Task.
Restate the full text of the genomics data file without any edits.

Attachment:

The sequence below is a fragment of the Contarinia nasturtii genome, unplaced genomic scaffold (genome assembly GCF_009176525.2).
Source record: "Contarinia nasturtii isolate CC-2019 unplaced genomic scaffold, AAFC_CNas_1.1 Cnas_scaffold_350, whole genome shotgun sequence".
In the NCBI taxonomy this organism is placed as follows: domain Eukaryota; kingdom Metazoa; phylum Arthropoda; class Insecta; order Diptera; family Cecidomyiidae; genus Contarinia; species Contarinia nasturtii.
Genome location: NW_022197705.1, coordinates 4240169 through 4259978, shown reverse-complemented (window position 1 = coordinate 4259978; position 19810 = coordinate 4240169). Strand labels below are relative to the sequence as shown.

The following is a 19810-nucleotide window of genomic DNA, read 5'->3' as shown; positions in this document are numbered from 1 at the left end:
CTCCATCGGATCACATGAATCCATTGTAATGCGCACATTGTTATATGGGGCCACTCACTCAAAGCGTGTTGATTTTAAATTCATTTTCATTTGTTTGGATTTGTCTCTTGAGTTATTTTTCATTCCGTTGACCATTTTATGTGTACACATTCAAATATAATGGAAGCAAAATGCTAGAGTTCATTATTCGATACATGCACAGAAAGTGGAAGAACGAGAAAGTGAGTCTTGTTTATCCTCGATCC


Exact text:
The sequence below is a fragment of the Contarinia nasturtii genome, unplaced genomic scaffold (genome assembly GCF_009176525.2).
Source record: "Contarinia nasturtii isolate CC-2019 unplaced genomic scaffold, AAFC_CNas_1.1 Cnas_scaffold_350, whole genome shotgun sequence".
In the NCBI taxonomy this organism is placed as follows: domain Eukaryota; kingdom Metazoa; phylum Arthropoda; class Insecta; order Diptera; family Cecidomyiidae; genus Contarinia; species Contarinia nasturtii.
Genome location: NW_022197705.1, coordinates 4240169 through 4259978, shown reverse-complemented (window position 1 = coordinate 4259978; position 19810 = coordinate 4240169). Strand labels below are relative to the sequence as shown.

The following is a 19810-nucleotide window of genomic DNA, read 5'->3' as shown; positions in this document are numbered from 1 at the left end:
CTCCATCGGATCACATGAATCCATTGTAATGCGCACATTGTTATATGGGGCCACTCACTCAAAGCGTGTTGATTTTAAATTCATTTTCATTTGTTTGGATTTGTCTCTTGAGTTATTTTTCATTCCGTTGACCATTTTATGTGTACACATTCAAATATAATGGAAGCAAAATGCTAGAGTTCATTATTCGATACATGCACAGAAAGTGGAAGAACGAGAAAGTGAGTCTTGTTTATCCTCGATCC